Ep 22. Cha’s Story: We Are Seeing The Best of Us Rise

In this episode:

Cha believes in the best of us. She desires that we learn to ask good questions. Ones that lead to transformation, open our minds and our hearts. The right questions are ones that help us to be seen and understood.

No longer can black people feel that they do not count, do not matter. It should not rest solely on the shoulders of the black people – who are under the weight of white people – to identify and implement solutions. It requires an engaged community, to come together, to find solutions. Together.

Cha was raised in the Bahamas where the color of her skin did not impact how people viewed and valued her. She did not know she was “black” until she came to America. Yes, she knew her skin was brown, but she didn’t know that there was a narrative about her skin color. A narrative that she had to fight against. When Cha arrived in America, she felt ugly, not even a girl. Cha felt that she was merely a black body.

When Cha was seven, a white boy called her a nigger. Cha did not know what that meant, but she knew it wasn’t good and realized it had something to do with her brown skin. No adult provided her comfort or protection, no adult denounced the boy’s racist comment. Cha encountered so many voices from children, teachers, and adults that made it harder to love herself, that made her feel less than human. It wasn’t until Cha became an adult to recognize the systemic failure of adults to protect her.

Cha’s heart was broken; her family did not have the tools to help Cha navigate racism and the self-loathing that resulted. All Cha wanted was to be liked, to have friends, to live an easier life. To not have the color of her skin precede her every entrance. Every night Cha prayed to God.

God if you love me, you will make me white.

It is important to consider other people’s experiences; it makes us more perceptive, empathetic, and caring. Black people in America have not had the same life experience as white people. The fact that our constitution was amended to make blacks human is a disgrace and insulting. For blacks were fully human before the amendment was written. The original language of the constitution should have captured Cha. Should have captured every black person.

When hard things are asked of you, the best of you rises up.

From an early age, Cha learned how to make white people like her. She feels she needs to put them at ease to make them comfortable. All of Cha’s life experiences are layered – and complicated by – her brown skin and the need to navigate the space of white people with finesse.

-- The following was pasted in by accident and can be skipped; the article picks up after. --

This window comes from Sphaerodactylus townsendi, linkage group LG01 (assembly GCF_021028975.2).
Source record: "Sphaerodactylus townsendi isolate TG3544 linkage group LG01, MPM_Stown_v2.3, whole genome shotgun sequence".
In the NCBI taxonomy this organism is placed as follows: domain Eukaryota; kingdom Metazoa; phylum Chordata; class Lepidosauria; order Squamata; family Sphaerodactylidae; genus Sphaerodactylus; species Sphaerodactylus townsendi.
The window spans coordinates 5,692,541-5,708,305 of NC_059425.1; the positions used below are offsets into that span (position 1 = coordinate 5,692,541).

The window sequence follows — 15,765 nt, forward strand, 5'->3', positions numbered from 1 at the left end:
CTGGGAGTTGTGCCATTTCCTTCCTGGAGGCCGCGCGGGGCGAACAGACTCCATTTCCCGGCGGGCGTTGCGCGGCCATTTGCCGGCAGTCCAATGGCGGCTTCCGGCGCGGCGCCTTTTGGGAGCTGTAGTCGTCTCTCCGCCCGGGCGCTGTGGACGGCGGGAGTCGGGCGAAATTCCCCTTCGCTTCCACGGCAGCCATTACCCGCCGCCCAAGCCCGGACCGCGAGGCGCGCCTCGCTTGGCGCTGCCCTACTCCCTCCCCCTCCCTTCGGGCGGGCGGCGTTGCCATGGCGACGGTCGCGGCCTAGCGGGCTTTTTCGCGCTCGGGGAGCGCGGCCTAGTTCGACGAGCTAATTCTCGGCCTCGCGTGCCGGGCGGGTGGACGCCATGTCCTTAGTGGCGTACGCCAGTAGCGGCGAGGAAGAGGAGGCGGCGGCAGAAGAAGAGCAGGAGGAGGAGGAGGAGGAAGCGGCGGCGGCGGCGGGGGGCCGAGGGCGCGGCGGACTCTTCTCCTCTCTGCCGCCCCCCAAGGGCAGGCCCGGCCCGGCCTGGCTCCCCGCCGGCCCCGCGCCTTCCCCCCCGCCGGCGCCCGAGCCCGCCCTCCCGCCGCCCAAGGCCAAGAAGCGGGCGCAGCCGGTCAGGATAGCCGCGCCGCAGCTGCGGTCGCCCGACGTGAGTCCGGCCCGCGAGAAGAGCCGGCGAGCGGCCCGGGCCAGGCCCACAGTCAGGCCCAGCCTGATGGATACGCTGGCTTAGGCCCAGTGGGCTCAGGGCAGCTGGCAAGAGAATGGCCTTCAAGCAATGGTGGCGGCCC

I have to find common ground with you so that you can see me.

Because of her brown skin, Cha fears the narrative white people have about her, and the nuances of that narrative. White people’s perception of Cha impacts her life. Cha feels like she is shadowboxing; she often doesn’t know what she’s coming up against. Cha fears when others have power – and wield that power – over her. Cha fears for her daughter’s safety every time she leaves the house for a run. It’s an added layer of fear. She worries that someone may have a narrative about her daughter that could pose a threat to her safety.

Cha wants all black children to know,

You are beloved. Wanted. Celebrated. Needed.

Yet. They need to also understand that narrative exists and that they will have to contend with. Black children must seek peace and the higher road. And yet, also acknowledge that the burden – once again – rests on the shoulders of black people to seek higher ground. Cha hates that children need to know these principles. She just wants them to successfully navigate life.

What is different about the response to George Floyd’s death? Why is the world unifying and protesting now? Whites have the ability to nuance the deaths of black people, rationalizing the circumstances. The was no room to nuance the death of George Floyd, who was asphyxiated under a man’s knee. We cannot ignore his death. The death of countless black people.

Seeing the collective energy and powerful response is fueling our momentum in quest of peace, love, and exorcism of systemic racism. Staying curious and caring about one another will help us listen to and understand each other.

White people can serve as shields for the black people in their lives, their community. That looks like stepping in, physically, emotionally, verbally, to protect. It looks like protecting each other, not leaving black people standing alone. Not today.

We must draw those who are using less peaceful means to express their rage into an inclusive conversation. How? By acknowledging their pain. Understanding that their expression comes from consistently not being respected, loved, or heard. Lacking any modality by which their voice is being heard.

Cha sees many beacons of hope today. We have the capacity to be amazing. Times of peace do not reveal the depth and strength of humanity. Growth and strength spring from the dry and crooked places. The land is dry. The ground is broken. Yet we are rising. Together.


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Cha Barefield, Website

Cha Barefield, Test Me

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Thank you for listening!

May our stories help forge your path forward. I hope you’ll stay tuned for our next episode and in the meantime, learn more about my story on my blog.